There has been a lot of criticism of the new portrait of the Duchess of Cambridge. Here‘s the Independent’s view.
So I went to have a look this morning.
The gallery wasn’t busy and I was able to see the portrait by myself just after ten.
It was alright I suppose, but it was the sort of painting, that was made for a biscuit tin or a chocolate box. In some ways, it was too photographic, and as I like photographs for portraits I slipped into the Taylor Wessing Photgraphic Portrait Prize, to see some good ones.
I was not disappointed and the exhibition was well worth the two pound entrance.
As to Her Highness’s portrait, I’ll give a final verdict, when I see it on a tin.
I took the lift to the top of Tate Modern to have a coffee with a friend.
This is surely one of the best free views of the City of London. Especially, if your friend buys the coffee.
The only better view is that of the peregrine falcons nesting on the chimney. They can be glimpsed by telescope and video screen from in front of the building. There’s more about them here.
I don’t know much about art, except what I’ve picked up off a friend and a couple of talks, but I had heard that Titian’s First Masterpiece is worth seeing at the National Gallery. After all it has been brought all the way from St. Petersberg.
I found it very much worth travelling to Trafalgar Square on two buses. one of which was a genuine Routemaster on Heritage Route 15. Especially, as the entry fee at the gallery was what you felt like putting in an honesty box.
I might even go again, if one of my friends wants to go before they close the exhibition in mid-August.
Dave Pearson was not an artist I’d heard of, until his exhibition at the Bermondsey Project Space was previewed on BBC London News a few days ago. Someone on that preview, said he was better than Hockney. Judge for yourself.
I did ask before I took these pictures and afterwards feel it was the right decision. Especially for me, as he died just a few months after C, my late wife, did. He was still painting up until his death.
You’ll have to hurry if you want to catch this exhibition as it finishes on the 19th of May. You can find out more about Dave Pearson at the Dave Pearson Trust website.
I was actually going South of the Border to visit the Bermondsey Project Space, which is one of the more unusual exhibition spaces in London, buried in deepest Bermondsey. These pictures might help you find it, as they document my walk from the 21 bus stop at Bricklayers Arms.
In the end I found it quite easily. But it would’ve helped, if some of the street signs hadn’t been nicked.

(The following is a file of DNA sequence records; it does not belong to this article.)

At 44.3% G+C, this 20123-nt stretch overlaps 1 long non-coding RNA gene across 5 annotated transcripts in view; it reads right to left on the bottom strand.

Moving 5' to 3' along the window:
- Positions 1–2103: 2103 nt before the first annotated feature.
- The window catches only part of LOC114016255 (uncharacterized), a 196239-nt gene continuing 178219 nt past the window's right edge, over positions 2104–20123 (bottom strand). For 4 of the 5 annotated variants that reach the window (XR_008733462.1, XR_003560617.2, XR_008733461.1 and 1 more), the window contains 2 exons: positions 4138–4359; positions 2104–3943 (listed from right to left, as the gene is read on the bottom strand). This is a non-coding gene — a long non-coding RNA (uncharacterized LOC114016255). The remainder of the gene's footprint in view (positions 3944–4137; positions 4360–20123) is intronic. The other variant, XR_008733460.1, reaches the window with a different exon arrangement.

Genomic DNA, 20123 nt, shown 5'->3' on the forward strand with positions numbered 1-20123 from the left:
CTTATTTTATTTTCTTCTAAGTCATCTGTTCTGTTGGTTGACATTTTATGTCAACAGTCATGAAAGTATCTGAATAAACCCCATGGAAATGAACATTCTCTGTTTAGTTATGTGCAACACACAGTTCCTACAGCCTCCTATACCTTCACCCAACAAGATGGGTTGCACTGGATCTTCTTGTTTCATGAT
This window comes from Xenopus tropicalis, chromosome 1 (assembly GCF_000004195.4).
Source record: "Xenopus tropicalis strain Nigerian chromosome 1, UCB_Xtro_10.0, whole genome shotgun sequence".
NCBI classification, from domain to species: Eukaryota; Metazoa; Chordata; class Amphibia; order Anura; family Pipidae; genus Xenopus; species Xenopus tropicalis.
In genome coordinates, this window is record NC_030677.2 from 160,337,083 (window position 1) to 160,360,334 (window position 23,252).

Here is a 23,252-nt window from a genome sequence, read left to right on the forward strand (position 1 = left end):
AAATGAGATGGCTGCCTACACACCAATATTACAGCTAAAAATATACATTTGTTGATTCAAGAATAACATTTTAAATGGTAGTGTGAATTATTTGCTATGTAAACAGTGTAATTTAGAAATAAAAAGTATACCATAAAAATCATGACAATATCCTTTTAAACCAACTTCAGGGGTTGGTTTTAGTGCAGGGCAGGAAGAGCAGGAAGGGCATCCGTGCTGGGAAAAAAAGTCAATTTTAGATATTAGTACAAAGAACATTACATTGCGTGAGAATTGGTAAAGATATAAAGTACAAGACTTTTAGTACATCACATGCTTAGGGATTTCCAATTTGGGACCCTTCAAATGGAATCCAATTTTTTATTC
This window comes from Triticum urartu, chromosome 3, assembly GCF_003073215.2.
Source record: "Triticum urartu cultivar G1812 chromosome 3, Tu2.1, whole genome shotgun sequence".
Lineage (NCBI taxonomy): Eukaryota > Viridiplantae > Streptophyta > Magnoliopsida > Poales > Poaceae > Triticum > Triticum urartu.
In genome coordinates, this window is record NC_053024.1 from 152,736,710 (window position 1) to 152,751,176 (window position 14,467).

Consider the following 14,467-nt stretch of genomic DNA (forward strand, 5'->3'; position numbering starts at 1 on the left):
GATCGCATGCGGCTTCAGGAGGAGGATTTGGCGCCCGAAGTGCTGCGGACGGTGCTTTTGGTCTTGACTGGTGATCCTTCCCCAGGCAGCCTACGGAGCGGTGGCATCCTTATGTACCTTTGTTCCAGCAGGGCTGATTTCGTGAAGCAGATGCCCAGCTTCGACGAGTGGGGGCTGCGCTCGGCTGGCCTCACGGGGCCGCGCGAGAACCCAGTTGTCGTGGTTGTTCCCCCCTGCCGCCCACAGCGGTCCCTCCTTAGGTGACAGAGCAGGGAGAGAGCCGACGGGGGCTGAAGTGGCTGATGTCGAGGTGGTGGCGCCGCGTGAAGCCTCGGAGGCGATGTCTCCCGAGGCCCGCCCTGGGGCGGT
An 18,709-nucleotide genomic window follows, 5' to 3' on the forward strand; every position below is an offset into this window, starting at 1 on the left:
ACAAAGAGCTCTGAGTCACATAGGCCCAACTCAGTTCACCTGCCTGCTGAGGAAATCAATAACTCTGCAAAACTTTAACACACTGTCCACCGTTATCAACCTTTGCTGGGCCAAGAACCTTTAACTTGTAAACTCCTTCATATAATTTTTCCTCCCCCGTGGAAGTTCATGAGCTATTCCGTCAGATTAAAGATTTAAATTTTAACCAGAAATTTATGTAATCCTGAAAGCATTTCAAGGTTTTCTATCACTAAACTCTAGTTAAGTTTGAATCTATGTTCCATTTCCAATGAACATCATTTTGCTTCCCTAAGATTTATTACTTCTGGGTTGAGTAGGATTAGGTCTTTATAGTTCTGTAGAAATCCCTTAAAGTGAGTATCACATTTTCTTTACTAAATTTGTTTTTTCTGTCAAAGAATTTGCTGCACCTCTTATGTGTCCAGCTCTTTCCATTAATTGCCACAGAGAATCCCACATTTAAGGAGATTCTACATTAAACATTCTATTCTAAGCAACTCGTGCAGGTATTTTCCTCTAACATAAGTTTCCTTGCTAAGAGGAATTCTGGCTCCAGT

I just went down Pages Walk and then turned right into Willow Way, where the Project Space is at number 46, which is clearly marked.
They do have donation boxes and I can’t say I do it every time, but I generally drop a note in every so often, when I visit the British Museum or the National Gallery, which I do fairly regularly on a walk-through basis. Both are great totally dry short-cuts in the rain, with a lot more to see.
In the next few months, London’s transport system will start to accept credit cards, in addition to Oyster cards. You’ll just touch in, in the same way.
It would be interesting to note, if the ability to touch a credit card on a reader to say donate £3, would increase donations in museums and galleries, as often finding suitable change is not as easy, as getting out a card. You might even be able to use Oyster, as this might encourage visitors to buy one.
Tom Hunter is a well-known artist based in Hackney. A friend had invited me to a talk at the National Gallery by Tom to discuss a painting by Piero di Cosimo called A Satyr Mourning a Nymph. Tom had used it as an inspiration for one of a series of large format photographs based on a series of headlines in the Hackney Gazette. There is more about the talk here.
It was all very enlightening and enjoyable. It made me think that why don’t museums and galleries do this sort of talk and discussion more.
The National Gallery had just set up several ranks of folding chairs in front of the Piero di Cosimo painting and admission to the talk was free.
In this case the discussion was quite deep and some new insights into the painting seemed to have come forward. My friend even felt that the nymph was pregnant, which was a view supported by others and according to one of the curators of the gallery had not been proposed before.
In some ways it was slightly surreal for me, as I’d just featured in a headline in the Hackney Gazette. I can’t find it on-line, but it was about my 92 Clubs trip.